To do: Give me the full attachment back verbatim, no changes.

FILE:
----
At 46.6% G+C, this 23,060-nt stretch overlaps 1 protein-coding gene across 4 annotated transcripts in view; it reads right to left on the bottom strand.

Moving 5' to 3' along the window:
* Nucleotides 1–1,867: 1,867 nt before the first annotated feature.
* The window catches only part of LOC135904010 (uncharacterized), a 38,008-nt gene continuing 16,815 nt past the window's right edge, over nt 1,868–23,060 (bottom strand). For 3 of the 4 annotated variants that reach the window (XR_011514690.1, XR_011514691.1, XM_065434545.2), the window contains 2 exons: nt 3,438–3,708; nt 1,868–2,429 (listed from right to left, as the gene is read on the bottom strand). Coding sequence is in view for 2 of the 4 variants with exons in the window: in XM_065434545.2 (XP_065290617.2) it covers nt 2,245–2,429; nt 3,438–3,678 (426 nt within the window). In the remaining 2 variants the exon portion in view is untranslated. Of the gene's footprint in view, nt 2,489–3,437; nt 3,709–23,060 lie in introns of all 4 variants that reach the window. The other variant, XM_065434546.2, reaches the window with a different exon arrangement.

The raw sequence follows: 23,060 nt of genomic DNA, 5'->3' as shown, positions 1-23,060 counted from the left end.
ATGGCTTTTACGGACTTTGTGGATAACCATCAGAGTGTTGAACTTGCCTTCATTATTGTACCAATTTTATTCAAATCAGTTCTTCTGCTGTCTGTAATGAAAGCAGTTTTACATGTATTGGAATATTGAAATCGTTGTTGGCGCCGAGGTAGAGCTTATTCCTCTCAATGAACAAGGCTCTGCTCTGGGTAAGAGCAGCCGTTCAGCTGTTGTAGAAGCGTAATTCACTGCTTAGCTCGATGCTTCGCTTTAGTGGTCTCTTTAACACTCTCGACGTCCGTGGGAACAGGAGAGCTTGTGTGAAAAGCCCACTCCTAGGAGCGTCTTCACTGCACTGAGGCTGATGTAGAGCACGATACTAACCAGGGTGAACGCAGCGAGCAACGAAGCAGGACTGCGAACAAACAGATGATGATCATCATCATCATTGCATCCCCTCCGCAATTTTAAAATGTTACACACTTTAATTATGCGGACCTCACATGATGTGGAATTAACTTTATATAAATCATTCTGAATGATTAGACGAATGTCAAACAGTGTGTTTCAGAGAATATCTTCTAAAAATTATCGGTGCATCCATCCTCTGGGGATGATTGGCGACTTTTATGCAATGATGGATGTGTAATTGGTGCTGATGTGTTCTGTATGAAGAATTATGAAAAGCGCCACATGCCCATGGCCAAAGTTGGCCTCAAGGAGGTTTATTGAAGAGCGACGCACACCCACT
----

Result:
At 46.6% G+C, this 23,060-nt stretch overlaps 1 protein-coding gene across 4 annotated transcripts in view; it reads right to left on the bottom strand.

Moving 5' to 3' along the window:
* Nucleotides 1–1,867: 1,867 nt before the first annotated feature.
* The window catches only part of LOC135904010 (uncharacterized), a 38,008-nt gene continuing 16,815 nt past the window's right edge, over nt 1,868–23,060 (bottom strand). For 3 of the 4 annotated variants that reach the window (XR_011514690.1, XR_011514691.1, XM_065434545.2), the window contains 2 exons: nt 3,438–3,708; nt 1,868–2,429 (listed from right to left, as the gene is read on the bottom strand). Coding sequence is in view for 2 of the 4 variants with exons in the window: in XM_065434545.2 (XP_065290617.2) it covers nt 2,245–2,429; nt 3,438–3,678 (426 nt within the window). In the remaining 2 variants the exon portion in view is untranslated. Of the gene's footprint in view, nt 2,489–3,437; nt 3,709–23,060 lie in introns of all 4 variants that reach the window. The other variant, XM_065434546.2, reaches the window with a different exon arrangement.

The raw sequence follows: 23,060 nt of genomic DNA, 5'->3' as shown, positions 1-23,060 counted from the left end.
ATGGCTTTTACGGACTTTGTGGATAACCATCAGAGTGTTGAACTTGCCTTCATTATTGTACCAATTTTATTCAAATCAGTTCTTCTGCTGTCTGTAATGAAAGCAGTTTTACATGTATTGGAATATTGAAATCGTTGTTGGCGCCGAGGTAGAGCTTATTCCTCTCAATGAACAAGGCTCTGCTCTGGGTAAGAGCAGCCGTTCAGCTGTTGTAGAAGCGTAATTCACTGCTTAGCTCGATGCTTCGCTTTAGTGGTCTCTTTAACACTCTCGACGTCCGTGGGAACAGGAGAGCTTGTGTGAAAAGCCCACTCCTAGGAGCGTCTTCACTGCACTGAGGCTGATGTAGAGCACGATACTAACCAGGGTGAACGCAGCGAGCAACGAAGCAGGACTGCGAACAAACAGATGATGATCATCATCATCATTGCATCCCCTCCGCAATTTTAAAATGTTACACACTTTAATTATGCGGACCTCACATGATGTGGAATTAACTTTATATAAATCATTCTGAATGATTAGACGAATGTCAAACAGTGTGTTTCAGAGAATATCTTCTAAAAATTATCGGTGCATCCATCCTCTGGGGATGATTGGCGACTTTTATGCAATGATGGATGTGTAATTGGTGCTGATGTGTTCTGTATGAAGAATTATGAAAAGCGCCACATGCCCATGGCCAAAGTTGGCCTCAAGGAGGTTTATTGAAGAGCGACGCACACCCACT